I'm buying a multimeter, so I will check the battery, alternator and grounding to see if everything is as it should be - I don't want to replace the alternator if it just turns out to be a loose wire somewhere.
 

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Buy a very low cost voltage gauge that plugs into the cigarette lighter (acc power outlet) and you will be able to monitor the voltage in real time. Very low cost.
Here is an example of what I am talking about, not a recommendation of any single item.
Just to show you what I am talking about.
Buffalo4
 

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Discussion Starter #6 (Edited)
Thanks - I ended up getting a multimeter, because I have a few other uses for it.

I checked the battery, and got a reading of 12.5 with the engine off, 14.1 at idle, and 14.5 when I revved up to about 2000rpm- 3000rpm. So according to that, I'm guessing the alternator is delivering the correct amount of power. I tried checking the grounding, I checked a few places from the battery to the engine block, and to the alternator, but seemed to be getting continuity between them. I guess there could be grounding issues occurring with the headlights themselves? The speaker could just be coincidence I suppose? Do the lighting systems use the same grounding point? What else could I check?

edit:
I wonder if it could be the belt? It doesn't have any cracks, though I do get a little bit of a squeak sometimes when I start the car in the morning for about 5 seconds. The belt tension seems okay though.

I also found what I think is the grounding point for the lights, and I was getting continuity to the battery. I can't really check the low beam cable specifically right now though - takes too long to get at them, and I need to use the car soon.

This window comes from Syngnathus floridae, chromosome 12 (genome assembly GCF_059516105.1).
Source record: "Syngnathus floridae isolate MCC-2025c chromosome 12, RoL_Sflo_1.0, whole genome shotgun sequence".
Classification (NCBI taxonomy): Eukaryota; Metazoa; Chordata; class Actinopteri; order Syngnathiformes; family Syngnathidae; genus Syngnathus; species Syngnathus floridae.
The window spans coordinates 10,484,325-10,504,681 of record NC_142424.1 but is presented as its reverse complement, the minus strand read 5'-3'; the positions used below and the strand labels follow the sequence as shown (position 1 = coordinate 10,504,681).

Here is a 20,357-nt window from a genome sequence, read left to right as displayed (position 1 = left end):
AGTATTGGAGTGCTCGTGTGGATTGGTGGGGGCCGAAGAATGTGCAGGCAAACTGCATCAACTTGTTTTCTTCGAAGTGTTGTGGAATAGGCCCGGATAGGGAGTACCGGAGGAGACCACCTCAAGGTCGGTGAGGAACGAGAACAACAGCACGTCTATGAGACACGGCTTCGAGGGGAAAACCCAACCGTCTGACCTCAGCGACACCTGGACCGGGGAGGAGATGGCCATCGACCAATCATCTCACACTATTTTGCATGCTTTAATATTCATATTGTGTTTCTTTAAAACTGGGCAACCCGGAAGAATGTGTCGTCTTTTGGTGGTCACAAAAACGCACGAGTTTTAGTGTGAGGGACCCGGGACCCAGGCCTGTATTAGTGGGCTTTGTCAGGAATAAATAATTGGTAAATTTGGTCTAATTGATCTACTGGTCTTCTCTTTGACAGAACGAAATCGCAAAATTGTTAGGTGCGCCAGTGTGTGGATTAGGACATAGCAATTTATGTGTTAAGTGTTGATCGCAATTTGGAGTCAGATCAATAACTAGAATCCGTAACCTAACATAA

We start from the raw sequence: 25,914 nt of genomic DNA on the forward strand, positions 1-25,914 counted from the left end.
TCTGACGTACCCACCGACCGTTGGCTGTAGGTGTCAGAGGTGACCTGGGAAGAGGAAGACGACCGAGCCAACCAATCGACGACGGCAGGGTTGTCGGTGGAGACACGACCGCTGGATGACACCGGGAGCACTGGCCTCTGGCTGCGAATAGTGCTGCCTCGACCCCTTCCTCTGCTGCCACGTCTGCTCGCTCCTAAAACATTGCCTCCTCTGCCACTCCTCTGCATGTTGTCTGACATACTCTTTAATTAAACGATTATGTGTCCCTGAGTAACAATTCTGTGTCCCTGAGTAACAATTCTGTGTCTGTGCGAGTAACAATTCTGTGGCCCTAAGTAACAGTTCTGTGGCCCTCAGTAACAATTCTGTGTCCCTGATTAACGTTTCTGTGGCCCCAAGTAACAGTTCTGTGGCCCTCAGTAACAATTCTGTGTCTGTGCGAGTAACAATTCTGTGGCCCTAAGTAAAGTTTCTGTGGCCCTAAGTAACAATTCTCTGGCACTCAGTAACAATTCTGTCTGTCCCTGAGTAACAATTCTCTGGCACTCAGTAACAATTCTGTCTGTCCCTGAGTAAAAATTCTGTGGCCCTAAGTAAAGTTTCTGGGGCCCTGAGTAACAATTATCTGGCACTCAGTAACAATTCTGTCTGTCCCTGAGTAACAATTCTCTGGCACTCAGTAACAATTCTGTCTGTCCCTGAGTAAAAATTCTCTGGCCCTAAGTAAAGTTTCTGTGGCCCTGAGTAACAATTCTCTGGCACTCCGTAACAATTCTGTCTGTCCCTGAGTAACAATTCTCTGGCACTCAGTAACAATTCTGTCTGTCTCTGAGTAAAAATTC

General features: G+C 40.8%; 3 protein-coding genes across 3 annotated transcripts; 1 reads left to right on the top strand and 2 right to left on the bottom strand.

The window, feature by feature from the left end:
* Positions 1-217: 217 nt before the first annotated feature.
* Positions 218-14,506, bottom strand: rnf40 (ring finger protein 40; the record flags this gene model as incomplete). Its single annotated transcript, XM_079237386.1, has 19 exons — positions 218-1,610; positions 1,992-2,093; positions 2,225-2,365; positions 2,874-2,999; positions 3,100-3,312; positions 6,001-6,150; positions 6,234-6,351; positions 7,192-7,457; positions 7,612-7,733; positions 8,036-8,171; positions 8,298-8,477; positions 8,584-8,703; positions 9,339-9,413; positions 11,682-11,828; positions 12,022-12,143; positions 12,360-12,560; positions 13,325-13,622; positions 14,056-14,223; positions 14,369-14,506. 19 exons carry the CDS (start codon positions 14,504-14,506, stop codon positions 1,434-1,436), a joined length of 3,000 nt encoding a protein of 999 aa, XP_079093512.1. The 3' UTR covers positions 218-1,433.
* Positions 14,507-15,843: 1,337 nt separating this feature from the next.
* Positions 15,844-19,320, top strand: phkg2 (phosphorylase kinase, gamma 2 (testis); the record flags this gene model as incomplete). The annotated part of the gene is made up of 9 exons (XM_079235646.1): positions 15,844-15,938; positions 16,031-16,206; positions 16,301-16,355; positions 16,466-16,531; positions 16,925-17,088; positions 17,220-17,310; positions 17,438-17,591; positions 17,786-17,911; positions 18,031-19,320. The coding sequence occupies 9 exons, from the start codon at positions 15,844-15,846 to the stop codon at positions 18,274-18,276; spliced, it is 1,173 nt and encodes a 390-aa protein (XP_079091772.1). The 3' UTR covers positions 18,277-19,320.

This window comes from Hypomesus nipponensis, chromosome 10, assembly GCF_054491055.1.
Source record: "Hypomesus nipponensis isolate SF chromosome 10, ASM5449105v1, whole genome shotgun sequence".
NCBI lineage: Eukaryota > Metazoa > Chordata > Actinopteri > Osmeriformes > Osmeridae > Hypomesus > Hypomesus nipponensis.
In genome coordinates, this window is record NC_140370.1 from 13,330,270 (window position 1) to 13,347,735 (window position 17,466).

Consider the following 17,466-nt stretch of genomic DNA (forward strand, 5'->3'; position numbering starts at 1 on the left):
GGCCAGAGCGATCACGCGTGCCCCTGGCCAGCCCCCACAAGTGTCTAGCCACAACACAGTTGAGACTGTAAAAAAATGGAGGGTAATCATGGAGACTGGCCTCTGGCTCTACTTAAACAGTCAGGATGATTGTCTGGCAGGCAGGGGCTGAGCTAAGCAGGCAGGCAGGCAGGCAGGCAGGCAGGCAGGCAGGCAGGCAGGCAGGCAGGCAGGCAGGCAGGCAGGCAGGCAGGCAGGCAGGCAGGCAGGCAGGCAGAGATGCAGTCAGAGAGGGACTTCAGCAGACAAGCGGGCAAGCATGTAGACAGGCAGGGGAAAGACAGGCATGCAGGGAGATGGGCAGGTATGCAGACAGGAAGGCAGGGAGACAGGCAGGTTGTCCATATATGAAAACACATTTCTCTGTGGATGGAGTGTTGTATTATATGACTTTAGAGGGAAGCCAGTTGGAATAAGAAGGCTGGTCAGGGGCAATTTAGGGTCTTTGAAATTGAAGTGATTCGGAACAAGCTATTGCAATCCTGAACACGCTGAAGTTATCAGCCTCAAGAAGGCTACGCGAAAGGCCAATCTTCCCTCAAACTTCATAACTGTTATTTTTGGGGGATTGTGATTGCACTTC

Could it perhaps be a grounding issue to the dash and controls? It would explain why the hazard lights sometimes randomly come on.

I noticed that when I did a volt test across the battery, and then took the negative test lead and put it to the engine block, I had no drop - the readings were exactly the same. However, when I put the multimeter to resistance, and ran the test leads from the negative terminal, to the engine block, I did seem to be getting a 0.4 reading. Not sure if that means anything.
 

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I get a reading of 14.2 to 14.3 volts whether I am idling or have the engine at 3k rpm.
The reason I suggested that you get a real time meter that plugs into the cigarette lighter socket is that you will be able to glance at it any time you are using the ODY to see it it might be an intermittent problem.
Using a multi- meter won't easily allow you to do that.
The charging voltage should be the same at idle or high rpm unless the battery is failing, you have a lot of current draw. (rear window defroster, heated seats on, headlights on, etc) or the alternator is getting weak.
When you had that 0.4 reading was the engine running?
Actually that shouldn't really make a difference. 0.4 ohms is a pretty low resistance but I really don't know if the is within specs or not. Just holding the leads on the block in an imperfect contact surface can easily do that.
When you did the voltage test across the battery and from the battery to the engine block, was the engine running?
Buffalo4
PS: Buy that cheap cigarette lighter voltage meter.